This paper analyzes the “camel trust system” (dabare
) of the Gabra, pastoralists in a Eastern Province of Kenya. Gabra people transfer their camels as gifts, and on the basis of short term loan, trade and “trust”.
Trust, the most ordinary of these four, is a long term loan. Usually, an owner trusts out (loans) most of his camels to other Gabra, and he lives on camels trusted in (borrowed) from other Gabra. Trustees can keep trusted camels as long as the owner does not ask for their return. Trustees have the right of use of the camel and what it produces, most importantly milk. As well, trustees can in turn, trust offspring to another Gabra. Trustors and trustees are recognized as “jal
” (special friend), connected by the trusting of camels. This “jal
” chain creates multiple networks in the Gabra society.
The first part of this paper outlines the trust system of the Gabra and analyzes the relationships which are found in the “jal
” networks. There are two important relationships. One is a direct relationship between trustor and trustee, characterized by intimacy and loose reciprocity. The other is an indirect relationship between the owner of a camel and the trustees of that camel's offspring. A camel owner has the right to demand a gift from the trustee, however, in some cases, this demand is deemed too high, and the trustee does not accede to the owner's demand, in which case the owner will compulsorily recall his camel from that trustee. The latter relationship is particular to the Gabra trust system.
Secondly, this paper analyzes three features which the trust system generates in the Gabra society. (1) Trust system organizes the Gabra into particular clan. The trust system strongly unites the owner's clan's members. As clans ideally own numerous camels, owners of camels and his clan members keep a close eye on trustees to ensure they breed a camel correctly. The trust system mobilizes and unites the members of the owner's clan. (2) Trust system have the Gabra conform themselves to the discipline. As the owner and his clan's members keep close watch on trustees, trustees try to keep the regulations of trusted camel. Moreover, as the owner who is offended with trustee often compulsorily recalls his camels form that trustee, trustees must always be deferent to camel owners. By virtue of these, trustee are obliged to assume a discipline-abiding attitude with respect to any Gabra who is closely watching him. (3) Trust system makes Gabra imagine the ethnicity. The owner and trustees often live in different region in Gabra land. Trust system connects these people who mutually live in “outside” of their daily-world. By virtue of these, the Gabra recognize the reality of their ethnicity.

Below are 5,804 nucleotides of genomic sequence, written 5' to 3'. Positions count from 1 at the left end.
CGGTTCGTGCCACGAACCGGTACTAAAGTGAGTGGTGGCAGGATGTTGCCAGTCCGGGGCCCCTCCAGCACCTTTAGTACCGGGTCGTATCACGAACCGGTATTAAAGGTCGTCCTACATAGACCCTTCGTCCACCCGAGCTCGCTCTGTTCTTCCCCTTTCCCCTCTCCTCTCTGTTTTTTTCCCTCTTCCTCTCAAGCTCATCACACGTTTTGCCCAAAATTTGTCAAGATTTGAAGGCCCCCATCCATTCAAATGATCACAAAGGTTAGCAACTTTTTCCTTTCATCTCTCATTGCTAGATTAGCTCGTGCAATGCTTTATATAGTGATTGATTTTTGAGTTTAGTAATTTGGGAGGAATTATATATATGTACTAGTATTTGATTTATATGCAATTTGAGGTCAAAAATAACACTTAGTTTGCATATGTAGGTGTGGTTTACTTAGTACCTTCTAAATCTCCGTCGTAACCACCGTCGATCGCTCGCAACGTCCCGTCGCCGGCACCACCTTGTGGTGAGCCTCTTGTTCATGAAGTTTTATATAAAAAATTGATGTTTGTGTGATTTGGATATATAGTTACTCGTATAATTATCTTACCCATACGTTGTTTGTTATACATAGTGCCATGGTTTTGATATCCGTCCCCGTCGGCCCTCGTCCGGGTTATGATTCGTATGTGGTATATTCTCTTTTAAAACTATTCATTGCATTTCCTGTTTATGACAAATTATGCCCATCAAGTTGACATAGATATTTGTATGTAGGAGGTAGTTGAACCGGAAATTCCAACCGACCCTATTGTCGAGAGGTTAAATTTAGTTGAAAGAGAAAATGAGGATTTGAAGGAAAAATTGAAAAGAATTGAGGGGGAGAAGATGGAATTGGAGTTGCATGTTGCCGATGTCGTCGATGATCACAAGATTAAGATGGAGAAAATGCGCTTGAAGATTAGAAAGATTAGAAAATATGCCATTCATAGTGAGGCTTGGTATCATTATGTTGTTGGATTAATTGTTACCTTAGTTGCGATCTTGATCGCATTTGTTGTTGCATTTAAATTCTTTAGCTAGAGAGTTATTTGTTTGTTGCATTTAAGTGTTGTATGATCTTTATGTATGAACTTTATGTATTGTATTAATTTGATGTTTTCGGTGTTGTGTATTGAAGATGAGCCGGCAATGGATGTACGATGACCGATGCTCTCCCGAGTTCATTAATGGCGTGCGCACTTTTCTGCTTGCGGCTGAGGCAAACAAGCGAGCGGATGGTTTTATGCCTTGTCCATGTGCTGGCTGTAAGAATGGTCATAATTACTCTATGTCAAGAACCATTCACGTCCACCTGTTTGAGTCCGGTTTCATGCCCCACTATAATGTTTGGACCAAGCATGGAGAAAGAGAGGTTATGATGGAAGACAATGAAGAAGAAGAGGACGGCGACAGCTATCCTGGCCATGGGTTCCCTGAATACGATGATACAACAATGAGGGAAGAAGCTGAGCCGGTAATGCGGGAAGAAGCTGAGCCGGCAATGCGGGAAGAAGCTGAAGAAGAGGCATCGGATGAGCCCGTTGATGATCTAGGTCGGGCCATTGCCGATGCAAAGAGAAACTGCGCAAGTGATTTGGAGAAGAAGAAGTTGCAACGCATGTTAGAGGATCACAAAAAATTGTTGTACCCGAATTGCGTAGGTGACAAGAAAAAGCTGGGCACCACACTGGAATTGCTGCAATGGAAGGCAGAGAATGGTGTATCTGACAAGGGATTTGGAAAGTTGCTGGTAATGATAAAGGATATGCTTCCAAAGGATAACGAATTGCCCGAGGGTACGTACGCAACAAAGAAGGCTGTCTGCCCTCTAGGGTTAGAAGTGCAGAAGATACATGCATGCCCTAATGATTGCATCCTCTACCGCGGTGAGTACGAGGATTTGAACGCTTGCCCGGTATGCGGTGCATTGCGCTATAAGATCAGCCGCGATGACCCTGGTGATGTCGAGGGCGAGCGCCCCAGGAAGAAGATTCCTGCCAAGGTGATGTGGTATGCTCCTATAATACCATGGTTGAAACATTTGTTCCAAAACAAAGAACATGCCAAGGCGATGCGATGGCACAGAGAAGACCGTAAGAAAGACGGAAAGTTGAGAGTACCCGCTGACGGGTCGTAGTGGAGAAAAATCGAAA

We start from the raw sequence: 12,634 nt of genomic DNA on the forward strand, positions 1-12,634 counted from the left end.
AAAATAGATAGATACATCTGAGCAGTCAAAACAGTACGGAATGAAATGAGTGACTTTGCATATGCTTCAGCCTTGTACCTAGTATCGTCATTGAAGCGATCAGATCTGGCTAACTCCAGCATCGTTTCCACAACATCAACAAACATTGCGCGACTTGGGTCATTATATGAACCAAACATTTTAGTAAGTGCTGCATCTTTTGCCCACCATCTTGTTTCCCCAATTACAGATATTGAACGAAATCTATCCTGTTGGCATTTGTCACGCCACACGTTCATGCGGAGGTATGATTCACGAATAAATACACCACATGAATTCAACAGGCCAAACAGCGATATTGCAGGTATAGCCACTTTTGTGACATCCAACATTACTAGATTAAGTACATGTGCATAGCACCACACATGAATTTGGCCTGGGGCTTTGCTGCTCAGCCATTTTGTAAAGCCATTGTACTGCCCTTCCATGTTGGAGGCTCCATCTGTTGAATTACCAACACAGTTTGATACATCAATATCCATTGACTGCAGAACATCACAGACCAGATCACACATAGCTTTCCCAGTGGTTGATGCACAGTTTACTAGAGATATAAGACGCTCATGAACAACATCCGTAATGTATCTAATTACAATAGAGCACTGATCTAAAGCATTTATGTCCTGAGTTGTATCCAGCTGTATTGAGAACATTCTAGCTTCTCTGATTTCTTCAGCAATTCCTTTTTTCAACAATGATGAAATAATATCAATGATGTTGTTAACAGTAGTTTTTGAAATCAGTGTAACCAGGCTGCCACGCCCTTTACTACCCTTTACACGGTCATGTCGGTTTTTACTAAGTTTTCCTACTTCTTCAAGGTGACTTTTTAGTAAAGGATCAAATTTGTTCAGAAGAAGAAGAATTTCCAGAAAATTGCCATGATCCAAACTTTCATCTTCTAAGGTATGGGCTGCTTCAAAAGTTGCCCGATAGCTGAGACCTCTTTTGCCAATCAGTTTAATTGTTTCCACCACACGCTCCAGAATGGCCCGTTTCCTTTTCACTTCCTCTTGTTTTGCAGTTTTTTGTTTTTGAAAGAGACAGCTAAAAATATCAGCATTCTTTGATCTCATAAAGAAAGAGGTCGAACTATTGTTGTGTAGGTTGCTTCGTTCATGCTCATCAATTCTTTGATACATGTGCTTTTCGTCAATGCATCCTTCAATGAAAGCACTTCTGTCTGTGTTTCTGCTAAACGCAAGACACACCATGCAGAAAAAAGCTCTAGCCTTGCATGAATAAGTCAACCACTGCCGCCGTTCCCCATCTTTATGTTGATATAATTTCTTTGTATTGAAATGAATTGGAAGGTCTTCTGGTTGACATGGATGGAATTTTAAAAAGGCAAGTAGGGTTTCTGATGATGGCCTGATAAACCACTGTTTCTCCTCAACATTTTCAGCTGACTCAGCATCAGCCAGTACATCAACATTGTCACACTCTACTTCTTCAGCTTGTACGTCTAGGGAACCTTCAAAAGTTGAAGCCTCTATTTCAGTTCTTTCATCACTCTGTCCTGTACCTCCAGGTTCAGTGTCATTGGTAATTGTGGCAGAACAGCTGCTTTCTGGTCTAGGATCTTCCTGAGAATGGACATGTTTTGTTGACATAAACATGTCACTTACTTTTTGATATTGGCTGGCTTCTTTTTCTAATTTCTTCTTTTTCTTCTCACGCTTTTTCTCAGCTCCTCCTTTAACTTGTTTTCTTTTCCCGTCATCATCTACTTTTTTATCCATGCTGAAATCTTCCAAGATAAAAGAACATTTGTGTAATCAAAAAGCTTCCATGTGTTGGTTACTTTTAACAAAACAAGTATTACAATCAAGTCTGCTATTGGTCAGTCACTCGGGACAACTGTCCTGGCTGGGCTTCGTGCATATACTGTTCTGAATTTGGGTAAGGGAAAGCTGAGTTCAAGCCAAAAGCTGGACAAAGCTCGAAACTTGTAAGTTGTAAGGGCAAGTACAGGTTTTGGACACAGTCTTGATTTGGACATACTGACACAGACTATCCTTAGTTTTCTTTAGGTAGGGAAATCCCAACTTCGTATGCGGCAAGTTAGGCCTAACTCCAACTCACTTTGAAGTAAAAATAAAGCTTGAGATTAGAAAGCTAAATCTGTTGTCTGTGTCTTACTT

It is likely that these features resulted from the detachment of the right of ownership from the people who directly exchange the camels.